Contempt is not an everyday offence and actually judges aren’t God; it seemed clear from Wednesday’s evidence that two judges rode roughshod over both process and perhaps even law.
Robinson had not deliberately flouted the court’s authority – these days a freelance journalist who has had some media law training, he tried to do things to the letter of the law regarding a sex abuse trial.
But a grievously narked judge, one Geoffrey Marson QC, put the boot into Robinson with very unprofessional relish, giving him 13 months for essentially making a mistake; one, the bloke was swift to apologise for. A mistake, no real harm done.
Do you know how many houses you’d have to burgle, old ladies’ purses to rob, cars to steal and shops to thieve from, or drunken car crashes to cause, before you see the inside of a cell?
Read our story on page five about a violent, thieving, drink-driving scrote who will be home from prison not long after the kids are back at school. Where’s the proportionality here folks?
Contempt of Court in all but the most grievous cases – like a juror trying to fix a trial – is considered a ‘civil’, not ‘criminal’ case.
So is Robinson in an open prison? No, he’s locked up for 23-and-a-half hours day in solitary. Yorkshire Ripper Peter Sutcliffe and child murderer Rosemary West live in luxury by comparison.
His legal team had visits cancelled. On a two-hour appointment it took warders 1hr 15 minutes to fetch him.
Judge Marson could and should have stopped Robinson and referred the case to the Attorney General.
But he had a hissy fit because his soaring ego was offended, and he brought British judiciary into shameful disrepute.
Even our senior judge, the Lord Chief Justice, sounded shocked at some of the appeal details. Yet he adjourned matters, saying he hoped the panel could reach a decision by month end. No rush, then chaps.
Was Robinson released on bail pending their decision? Don’t be silly. No, he’s still locked up, treated worse than any sex grooming, trafficking, paedophile in the British prison system. That’s the country you live in folks.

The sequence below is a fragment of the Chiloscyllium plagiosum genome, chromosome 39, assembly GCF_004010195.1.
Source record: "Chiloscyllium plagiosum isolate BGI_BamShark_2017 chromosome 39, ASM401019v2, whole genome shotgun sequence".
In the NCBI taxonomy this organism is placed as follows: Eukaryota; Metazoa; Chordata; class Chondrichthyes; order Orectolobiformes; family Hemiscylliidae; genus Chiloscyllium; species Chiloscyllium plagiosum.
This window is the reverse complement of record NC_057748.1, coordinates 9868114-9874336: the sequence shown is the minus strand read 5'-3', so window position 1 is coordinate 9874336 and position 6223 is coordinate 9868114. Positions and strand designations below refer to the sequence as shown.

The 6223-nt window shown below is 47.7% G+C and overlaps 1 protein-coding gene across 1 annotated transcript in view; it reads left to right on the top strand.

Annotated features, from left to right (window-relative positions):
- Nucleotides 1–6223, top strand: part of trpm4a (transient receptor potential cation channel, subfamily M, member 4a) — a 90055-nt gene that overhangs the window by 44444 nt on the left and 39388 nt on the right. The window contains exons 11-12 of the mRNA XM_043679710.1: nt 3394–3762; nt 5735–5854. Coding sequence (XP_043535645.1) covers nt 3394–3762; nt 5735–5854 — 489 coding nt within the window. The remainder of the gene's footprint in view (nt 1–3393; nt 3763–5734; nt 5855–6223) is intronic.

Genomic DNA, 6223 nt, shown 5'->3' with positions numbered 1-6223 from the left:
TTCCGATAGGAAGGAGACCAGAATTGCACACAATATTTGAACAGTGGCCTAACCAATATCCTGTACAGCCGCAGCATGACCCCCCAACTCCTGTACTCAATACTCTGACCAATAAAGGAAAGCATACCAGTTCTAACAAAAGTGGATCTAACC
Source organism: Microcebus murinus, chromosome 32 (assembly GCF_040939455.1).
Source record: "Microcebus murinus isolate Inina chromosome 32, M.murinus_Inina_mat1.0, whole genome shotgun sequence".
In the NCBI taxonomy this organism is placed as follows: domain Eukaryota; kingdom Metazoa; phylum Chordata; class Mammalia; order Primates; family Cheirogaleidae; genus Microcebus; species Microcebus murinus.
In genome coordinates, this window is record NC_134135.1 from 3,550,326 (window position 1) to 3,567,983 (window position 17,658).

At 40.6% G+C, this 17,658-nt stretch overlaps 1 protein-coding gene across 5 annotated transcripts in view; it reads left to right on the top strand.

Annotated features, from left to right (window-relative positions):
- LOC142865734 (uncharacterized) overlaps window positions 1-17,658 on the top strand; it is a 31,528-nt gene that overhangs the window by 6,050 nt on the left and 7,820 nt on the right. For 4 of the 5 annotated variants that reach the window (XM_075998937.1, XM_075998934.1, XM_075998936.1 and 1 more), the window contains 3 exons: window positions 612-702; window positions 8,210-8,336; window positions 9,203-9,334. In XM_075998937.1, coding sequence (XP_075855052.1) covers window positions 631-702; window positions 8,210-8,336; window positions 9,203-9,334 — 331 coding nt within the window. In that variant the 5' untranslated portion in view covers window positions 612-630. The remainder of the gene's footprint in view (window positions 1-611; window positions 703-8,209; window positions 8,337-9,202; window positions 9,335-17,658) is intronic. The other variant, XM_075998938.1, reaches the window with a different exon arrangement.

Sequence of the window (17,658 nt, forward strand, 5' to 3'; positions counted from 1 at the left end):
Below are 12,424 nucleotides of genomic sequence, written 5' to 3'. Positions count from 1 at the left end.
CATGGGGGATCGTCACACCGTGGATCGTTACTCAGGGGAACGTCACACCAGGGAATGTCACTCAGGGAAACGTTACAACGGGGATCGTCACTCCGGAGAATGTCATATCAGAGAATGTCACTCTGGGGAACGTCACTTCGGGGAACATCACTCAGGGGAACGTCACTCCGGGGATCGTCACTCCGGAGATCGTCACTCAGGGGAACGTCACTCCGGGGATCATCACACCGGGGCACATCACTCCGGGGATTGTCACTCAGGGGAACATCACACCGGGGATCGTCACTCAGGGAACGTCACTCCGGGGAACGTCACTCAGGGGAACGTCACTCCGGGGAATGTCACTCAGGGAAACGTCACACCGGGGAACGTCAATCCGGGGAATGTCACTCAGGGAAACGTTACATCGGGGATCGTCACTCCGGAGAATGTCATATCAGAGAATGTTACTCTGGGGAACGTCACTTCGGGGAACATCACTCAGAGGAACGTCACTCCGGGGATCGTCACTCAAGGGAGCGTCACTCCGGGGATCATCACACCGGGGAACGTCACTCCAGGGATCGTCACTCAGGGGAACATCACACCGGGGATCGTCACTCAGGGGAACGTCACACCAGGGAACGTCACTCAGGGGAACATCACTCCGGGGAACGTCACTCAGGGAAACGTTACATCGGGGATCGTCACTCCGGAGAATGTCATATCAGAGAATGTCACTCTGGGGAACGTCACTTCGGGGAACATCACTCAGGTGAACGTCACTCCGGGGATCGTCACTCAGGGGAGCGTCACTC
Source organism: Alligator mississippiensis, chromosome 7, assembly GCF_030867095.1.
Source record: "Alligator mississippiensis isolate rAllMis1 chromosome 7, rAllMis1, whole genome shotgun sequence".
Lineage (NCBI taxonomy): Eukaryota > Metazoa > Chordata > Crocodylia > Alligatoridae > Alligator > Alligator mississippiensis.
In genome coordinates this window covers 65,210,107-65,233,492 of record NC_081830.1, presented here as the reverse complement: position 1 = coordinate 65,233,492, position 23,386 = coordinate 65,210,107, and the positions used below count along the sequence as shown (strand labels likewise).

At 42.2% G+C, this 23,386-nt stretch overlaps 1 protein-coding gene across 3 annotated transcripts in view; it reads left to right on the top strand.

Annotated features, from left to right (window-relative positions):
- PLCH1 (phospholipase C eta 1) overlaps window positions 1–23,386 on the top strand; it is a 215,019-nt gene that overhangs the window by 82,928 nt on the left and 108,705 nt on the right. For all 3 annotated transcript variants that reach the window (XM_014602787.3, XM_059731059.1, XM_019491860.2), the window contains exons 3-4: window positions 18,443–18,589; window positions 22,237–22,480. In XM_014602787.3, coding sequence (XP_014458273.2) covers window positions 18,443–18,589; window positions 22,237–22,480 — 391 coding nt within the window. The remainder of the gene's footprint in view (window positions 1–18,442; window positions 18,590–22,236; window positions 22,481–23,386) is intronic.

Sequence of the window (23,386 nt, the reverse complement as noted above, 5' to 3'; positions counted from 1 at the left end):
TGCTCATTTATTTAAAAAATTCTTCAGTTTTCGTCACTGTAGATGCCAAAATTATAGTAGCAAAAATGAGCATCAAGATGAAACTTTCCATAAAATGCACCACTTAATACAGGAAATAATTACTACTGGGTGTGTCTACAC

So be afraid. Be very afraid. Because killing and raping is nothing compared to speaking out of turn.
WE HAVE a proud reputation at The Press of giving sports journalism students paid work experience that often turns into jobs. It does them no end of good on so many levels.
So a word to the wise for would-be media students – give Huddersfield University’s journalism department a very wide berth. It used to be pretty good, but something’s gone wrong.
I contacted them some weeks ago saying we had another paid opportunity for an undergraduate. Our recent recruits have left with first class honours degrees.
You’d think they’d bite a publisher’s hand off – but I haven’t even had the courtesy of a reply.
Speaking merely as a humble graduate of the University of Hard Knocks (3rd class hons and countless broken noses), Mrs L and I found ourselves at the University of Leeds this week for the graduation in History and Philosophy of no.1 child (that’s no.1 by age, not popularity!)
Yes, History and Philosophy, because as you must know, there’s a world shortage of historians and philosophers. Jobs pages are stuffed with adverts.
I haven’t been much impressed by the Leeds faculty either, on a number of levels, although the boy is obviously proud as punch and rightly so. I reckon the universities are stealing money, I really do, although that’s probably more about me.
You’d be impressed how I managed to sit still and keep shtum while the Vice Chancellor droned on about gay, lesbian and transgender rights (and what has that to do with the price of bread?) before handing out the certificates. He urged his lambs to go out and make the world a more equal place.
For crying out loud... but that’s what so many of these places have become, I fear. Places to imagine a new, virtuous reality where proper life and hardship really shouldn’t be allowed.
Anyway, the day and graduation all went well enough, lovely photos. All I need now is someone to advise me on how to get the big lazy sod out of bed before noon. It’s called ‘time to join the real world, son – and get a job’. Pronto.